8:1-15 Now the text returns to first person and an account of Isaiah’s son whose name means “spoil speeds,booty hastes” or “The spoil speeds, the prey hastens”. Again, as with Immanuel in the previous chapter, at a particular times in the child’s life, the judgment will happen. The “waters of Shiloah” are a stream which feeds Jerusalem’s water supply. “The River” is the Euphrates which is in Assyria. Verses 9-10 are a short hymn in which the nations who act against Judah are put on notice that in the end, God is with Israel. Immanuel “God is with us”. i.e. Judah. Notice how Immanuel has been used in the preceding verses. Verses 11-15 are a sort of recap, trust God, not other nations. In verses 16-22 Isaiah collects his teaching. Isaiah and his followers/disciples.children are to remain faithful event though some will urge them to consult mediums.
9:1-7 Zebulun, Naphtalim the land beyond the Jordan, and Galilee of the nations were land/tribes of Israel taken by Assyria. Verses 2-7 are a song/psalm of thanksgiving that offers hope for the restoration of the kingdom after the Exile. Again, as earlier in Isaiah, these verses are read messianically by Christians.
E. 9: 8-10:4 The Other Side of a Framework of Judgement Against Judah and Ephraim: Now Isaiah focuses on northern Israel. Each of the oracles ends with the same statement, “for all this, his anger has not turned away; his hand is stretched out still”. This statement was also found in 5:25 and suggests that this section and chapter 5 form a pair of bookends around 6:1-9:7.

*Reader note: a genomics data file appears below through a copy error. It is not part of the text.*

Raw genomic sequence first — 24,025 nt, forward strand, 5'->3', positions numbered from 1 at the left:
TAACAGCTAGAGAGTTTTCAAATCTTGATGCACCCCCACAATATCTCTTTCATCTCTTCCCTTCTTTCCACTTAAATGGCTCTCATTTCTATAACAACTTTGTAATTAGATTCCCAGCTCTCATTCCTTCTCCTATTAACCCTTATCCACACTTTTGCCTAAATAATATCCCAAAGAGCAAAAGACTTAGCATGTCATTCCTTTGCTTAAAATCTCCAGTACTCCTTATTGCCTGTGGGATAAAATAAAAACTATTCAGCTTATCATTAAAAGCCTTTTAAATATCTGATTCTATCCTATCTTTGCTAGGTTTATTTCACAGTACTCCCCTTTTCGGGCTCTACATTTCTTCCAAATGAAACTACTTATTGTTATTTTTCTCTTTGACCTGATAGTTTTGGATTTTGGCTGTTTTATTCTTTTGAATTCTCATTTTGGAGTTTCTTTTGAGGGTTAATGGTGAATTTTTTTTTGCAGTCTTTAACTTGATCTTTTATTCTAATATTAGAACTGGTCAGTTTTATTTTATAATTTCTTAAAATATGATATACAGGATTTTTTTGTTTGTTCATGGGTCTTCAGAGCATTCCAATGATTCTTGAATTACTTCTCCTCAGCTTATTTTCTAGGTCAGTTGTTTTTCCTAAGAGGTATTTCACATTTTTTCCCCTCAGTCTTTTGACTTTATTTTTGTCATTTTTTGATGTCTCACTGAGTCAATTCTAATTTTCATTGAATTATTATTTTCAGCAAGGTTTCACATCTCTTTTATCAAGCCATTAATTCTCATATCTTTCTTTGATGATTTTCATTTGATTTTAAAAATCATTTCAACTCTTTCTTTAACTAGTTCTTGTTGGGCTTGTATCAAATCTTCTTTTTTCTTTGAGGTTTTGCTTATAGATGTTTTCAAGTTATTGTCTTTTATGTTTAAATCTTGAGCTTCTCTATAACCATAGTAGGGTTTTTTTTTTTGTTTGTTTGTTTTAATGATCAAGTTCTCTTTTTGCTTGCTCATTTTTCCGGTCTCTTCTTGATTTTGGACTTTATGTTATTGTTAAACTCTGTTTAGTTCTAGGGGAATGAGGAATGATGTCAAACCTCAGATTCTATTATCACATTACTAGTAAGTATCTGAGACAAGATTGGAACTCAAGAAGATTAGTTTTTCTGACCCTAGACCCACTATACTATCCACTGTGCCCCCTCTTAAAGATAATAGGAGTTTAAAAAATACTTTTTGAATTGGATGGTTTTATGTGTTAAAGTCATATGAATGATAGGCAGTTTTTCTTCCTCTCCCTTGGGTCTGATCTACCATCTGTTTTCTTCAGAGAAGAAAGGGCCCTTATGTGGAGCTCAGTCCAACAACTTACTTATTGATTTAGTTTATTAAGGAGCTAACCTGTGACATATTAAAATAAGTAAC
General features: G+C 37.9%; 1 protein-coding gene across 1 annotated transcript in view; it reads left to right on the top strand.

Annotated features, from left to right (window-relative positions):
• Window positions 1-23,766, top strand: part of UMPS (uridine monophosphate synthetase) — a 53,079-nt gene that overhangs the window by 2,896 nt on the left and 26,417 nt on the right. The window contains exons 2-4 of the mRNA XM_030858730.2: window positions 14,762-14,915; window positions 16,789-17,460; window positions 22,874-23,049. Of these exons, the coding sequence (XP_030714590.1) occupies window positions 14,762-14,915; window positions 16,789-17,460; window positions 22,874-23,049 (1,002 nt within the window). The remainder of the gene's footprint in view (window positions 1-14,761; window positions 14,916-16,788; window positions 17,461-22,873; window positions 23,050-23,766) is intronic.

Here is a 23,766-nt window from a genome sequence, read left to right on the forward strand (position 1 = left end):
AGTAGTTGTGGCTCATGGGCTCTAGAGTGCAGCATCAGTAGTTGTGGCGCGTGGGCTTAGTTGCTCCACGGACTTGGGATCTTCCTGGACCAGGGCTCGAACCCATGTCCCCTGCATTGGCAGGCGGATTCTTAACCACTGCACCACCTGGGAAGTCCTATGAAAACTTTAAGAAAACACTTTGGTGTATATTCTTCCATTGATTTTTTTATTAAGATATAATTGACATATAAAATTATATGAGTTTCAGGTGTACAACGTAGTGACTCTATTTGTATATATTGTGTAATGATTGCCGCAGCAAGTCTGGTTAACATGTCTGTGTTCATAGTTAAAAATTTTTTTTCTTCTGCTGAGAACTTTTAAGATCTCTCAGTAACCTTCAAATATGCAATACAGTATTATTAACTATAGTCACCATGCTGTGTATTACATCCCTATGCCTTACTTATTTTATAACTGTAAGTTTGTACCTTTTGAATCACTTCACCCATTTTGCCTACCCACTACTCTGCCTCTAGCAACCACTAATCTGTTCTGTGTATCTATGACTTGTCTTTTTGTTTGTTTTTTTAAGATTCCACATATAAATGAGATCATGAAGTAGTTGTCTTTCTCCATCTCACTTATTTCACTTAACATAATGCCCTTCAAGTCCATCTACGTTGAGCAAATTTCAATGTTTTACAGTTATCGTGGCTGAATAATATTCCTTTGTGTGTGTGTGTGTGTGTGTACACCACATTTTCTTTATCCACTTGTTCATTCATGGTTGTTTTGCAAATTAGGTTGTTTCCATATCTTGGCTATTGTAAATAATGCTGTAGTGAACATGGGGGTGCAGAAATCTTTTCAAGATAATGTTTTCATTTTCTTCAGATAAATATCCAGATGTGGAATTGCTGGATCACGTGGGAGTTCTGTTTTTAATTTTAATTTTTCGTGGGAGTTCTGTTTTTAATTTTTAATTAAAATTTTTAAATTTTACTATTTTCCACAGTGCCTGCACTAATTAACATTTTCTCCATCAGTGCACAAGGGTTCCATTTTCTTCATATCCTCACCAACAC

9:8-20 Three oracles accuse the Northern Kingdom of wrongdoing, arrogance and a lack of trust in God. Jacob was also known as Israel. Ephraim is a northern tribe and Samaria is the Northern Kingdom’s capital. Manassah was also a northern tribe.
10:1-4 This is the seventh “Woe oracle”. The first six are found in 5:8-24. What is the problem which causes God’s judgment?
F.10:5-11:16 Woe to Assyria and Promise to Judah: Now we have judgments against Assyria and promises to Judah. Notice the repetition of “rod” and its synonyms “yoke” and “staff”.
10:5-19 Again “woe” or “ah” but this time against Assyria. The text assumes that other nations are used by God. But Assyria does not acknowledge God’s role and believes that Assyria itself is responsible for its success.
10:20-27a: Now “on/in that day” a remnant will return. Judah does not need to be afraid. The time of punishment will end and Judah will be free.
10:27b-34:We do not know where all these cities are, but an enemy (Assyria?) advances toward Jerusalem. Then God will act and Assyria will fall. See 2:6-22 and 5:15-17 for similar phrases.
Read More About It:
Here are several good sources to aid your reading of Isaiah.
Anderson, Bernhard W., Katheryn Pfister Darr, Understanding the Old Testament Abridged fourth Edition. (Upper Saddle River,New Jersey: Prentice Hall) 1998.
The New Interpreter’s Bible Vol 6, Keck, Leander E. ed. (Nashville: Abingdon Press) 2001.
Sheppard, Gerald T. “Isaiah” in HarperCollins Bible Commentary Mays, James L. ed.(San Francisco: HarperSanFrancisco) 2000.
Sweeney, Marvin A. “Isaiah” in The New Oxford Annotated Bible with Apocrypha: New Revised Standard Version.Coogan, Michael D.; Brettler, Marc Z.; Perkins, Pheme; Newsom, Carol A. (2010-01-20) Oxford University Press. Kindle Edition.